NEW YORK — Big banks, facing declining revenues and a regulatory climate that leaves them fewer creative ways to make money, are quietly introducing or experimenting with fees that are sure to outrage customers.
Bank of America was shouted down by angry customers last fall when it tried to impose a $5 monthly fee for using a debit card. JPMorgan Chase and Wells Fargo backed off plans to impose their own fees.
But the major banks have imposed or are testing other fees:
— Since November, Wells Fargo has charged $15 a month for some checking accounts unless customers have three accounts with the bank, maintain a minimum balance of $7,500 or have a Wells Fargo mortgage.
— Some Citibank customers are being charged $20 a month unless they keep $15,000 in their accounts, up from $6,000 before December. They're also being dinged with a $2 fee for using non-Citi ATMs if their balance falls below the minimum.
— Bank of America, even after a backlash last fall when it tried to impose a $5 monthly fee for debit card transactions, is testing a menu of checking accounts in Georgia, Massachusetts and Arizona with monthly fees of $6 to $25.
Banks aren't charities, and they say they need to make money, or at least cover the cost of doing business. Consumer groups — and customers, too, it's safe to assume — have a less forgiving view.
"Banks have a short-term memory," says Norma Garcia, senior attorney at Consumers Union. "These fees affect all consumers, but particularly impact the most vulnerable, who have the least capacity to meet minimum balances and avoid the fees."
Nothing in banking is free anymore. All of the largest banks in the United States offered free checking with no strings attached until 2009, and almost none do today, says Mike Moebs, the founder of Moebs Services, a financial research company.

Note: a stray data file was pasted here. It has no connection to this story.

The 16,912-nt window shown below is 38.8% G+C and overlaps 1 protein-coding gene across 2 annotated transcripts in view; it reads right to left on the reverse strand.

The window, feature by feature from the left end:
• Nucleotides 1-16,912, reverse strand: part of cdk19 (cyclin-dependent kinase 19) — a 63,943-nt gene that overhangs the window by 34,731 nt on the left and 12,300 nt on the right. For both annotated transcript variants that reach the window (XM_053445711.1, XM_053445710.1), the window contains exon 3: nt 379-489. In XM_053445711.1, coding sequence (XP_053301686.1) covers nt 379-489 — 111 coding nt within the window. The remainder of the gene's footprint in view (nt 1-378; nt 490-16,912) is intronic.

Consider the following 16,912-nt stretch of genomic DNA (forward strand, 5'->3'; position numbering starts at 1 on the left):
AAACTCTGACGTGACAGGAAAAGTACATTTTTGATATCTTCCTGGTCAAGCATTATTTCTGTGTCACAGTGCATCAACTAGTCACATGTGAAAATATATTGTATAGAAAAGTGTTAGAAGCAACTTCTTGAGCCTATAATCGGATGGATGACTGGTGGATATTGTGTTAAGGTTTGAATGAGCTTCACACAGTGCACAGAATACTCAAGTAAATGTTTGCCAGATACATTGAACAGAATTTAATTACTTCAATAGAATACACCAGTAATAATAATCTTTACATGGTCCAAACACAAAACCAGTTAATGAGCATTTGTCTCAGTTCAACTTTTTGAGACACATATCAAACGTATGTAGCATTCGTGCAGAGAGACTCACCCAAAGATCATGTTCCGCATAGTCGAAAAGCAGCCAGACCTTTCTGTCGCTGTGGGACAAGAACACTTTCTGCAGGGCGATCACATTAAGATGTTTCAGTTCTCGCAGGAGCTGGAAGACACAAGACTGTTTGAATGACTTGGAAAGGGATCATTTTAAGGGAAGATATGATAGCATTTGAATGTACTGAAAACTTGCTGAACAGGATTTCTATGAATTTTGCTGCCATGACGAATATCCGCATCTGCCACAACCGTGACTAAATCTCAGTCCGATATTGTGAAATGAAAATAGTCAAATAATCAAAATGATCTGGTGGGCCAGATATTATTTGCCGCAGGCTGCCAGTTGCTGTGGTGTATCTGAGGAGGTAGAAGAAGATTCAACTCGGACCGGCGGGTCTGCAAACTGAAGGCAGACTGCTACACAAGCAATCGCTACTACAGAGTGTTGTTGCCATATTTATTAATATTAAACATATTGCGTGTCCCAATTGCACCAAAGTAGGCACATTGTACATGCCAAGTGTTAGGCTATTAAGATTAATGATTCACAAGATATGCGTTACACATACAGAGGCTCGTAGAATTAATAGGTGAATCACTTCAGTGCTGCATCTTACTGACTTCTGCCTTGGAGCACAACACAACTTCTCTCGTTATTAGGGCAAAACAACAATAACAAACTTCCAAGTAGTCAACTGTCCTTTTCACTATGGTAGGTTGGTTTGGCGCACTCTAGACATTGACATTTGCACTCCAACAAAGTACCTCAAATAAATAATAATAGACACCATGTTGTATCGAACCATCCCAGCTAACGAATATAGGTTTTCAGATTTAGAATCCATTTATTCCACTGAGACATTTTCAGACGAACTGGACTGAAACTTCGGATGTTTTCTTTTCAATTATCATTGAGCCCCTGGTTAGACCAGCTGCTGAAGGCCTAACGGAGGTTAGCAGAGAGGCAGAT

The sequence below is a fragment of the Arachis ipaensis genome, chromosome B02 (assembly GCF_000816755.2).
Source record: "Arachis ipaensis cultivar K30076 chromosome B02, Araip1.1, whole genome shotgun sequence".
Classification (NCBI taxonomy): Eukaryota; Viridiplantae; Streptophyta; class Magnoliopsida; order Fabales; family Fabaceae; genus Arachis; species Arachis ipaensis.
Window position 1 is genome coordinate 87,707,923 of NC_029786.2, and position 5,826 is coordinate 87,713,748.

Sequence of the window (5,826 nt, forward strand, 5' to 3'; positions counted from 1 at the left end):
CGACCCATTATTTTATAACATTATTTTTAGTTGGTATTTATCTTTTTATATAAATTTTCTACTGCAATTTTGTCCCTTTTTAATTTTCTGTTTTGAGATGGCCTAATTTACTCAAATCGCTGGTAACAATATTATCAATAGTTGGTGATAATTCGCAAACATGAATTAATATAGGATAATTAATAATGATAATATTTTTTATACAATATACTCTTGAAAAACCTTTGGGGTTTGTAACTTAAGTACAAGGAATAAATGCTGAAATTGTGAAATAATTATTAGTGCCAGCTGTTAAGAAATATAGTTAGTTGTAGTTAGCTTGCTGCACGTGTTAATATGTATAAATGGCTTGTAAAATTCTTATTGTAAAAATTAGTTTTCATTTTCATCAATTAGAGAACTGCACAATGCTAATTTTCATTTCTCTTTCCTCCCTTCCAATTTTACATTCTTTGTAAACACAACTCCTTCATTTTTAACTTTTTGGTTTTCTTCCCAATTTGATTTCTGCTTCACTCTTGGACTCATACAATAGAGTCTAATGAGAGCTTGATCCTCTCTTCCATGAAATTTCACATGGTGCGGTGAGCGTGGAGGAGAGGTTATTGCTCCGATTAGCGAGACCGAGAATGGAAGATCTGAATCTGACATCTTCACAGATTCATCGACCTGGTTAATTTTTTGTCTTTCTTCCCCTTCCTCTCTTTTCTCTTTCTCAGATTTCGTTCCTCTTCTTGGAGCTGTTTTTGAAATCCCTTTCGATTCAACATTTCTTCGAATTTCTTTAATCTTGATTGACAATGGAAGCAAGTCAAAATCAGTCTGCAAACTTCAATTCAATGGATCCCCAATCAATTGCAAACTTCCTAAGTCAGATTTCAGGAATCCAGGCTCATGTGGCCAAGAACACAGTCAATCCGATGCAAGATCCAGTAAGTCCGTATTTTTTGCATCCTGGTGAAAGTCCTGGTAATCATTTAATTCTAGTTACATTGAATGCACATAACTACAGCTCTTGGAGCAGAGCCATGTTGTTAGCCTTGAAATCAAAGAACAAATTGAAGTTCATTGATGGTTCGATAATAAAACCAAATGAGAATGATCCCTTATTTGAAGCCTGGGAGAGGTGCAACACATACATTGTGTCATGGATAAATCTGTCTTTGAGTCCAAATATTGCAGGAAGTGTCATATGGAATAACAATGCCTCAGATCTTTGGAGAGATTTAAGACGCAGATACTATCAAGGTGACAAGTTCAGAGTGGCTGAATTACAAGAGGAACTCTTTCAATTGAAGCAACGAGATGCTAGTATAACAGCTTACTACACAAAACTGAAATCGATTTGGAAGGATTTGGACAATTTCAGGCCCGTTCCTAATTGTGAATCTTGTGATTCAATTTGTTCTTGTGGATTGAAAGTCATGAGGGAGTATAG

And what wasn't free before costs a lot more these days: Moebs' research shows that cashiers' checks that used to cost $3 now cost as much as $12, and the cost to get money orders has doubled to $2 at the largest banks.
The big banks are public companies and are expected to make a profit somehow. And it's not as easy as it used to be.
Historically, banks have made money off of something called interest rate spreads. They borrowed money cheaply, loaned it out at higher interest rates and pocketed the difference.
But interest rates are at historic lows, making it harder for banks to charge high rates when they lend and squeezing their profits.
Regulatory rules since 2009 have also curtailed traditional bank fees, costing them billions of dollars. Banks were barred in 2010 from automatically enrolling customers in a service that charged them as much as $35 for overdrafts on their checking accounts.
Another law barred banks from charging fees and changing interest rates on credit cards without notifying customers.
Banks' revenues have dwindled since these laws came into effect. Bank of America's revenue last year was $93 billion, compared with $121 billion two years before. Wells Fargo took in $81 billion last year, down from $89 billion in 2009.
Jamie Dimon, the CEO of JPMorgan Chase, told an investor conference earlier this week that it costs the bank an average of $300 a year to maintain a bank account. About 85 percent of Chase's customers still qualify for free checking.
Banks are trying to figure out how to make up that cost. But their fees are landing hard on customers in a country with 8.3 percent unemployment, some of whom point out that it was taxpayers who bailed out the banks less than four years ago.
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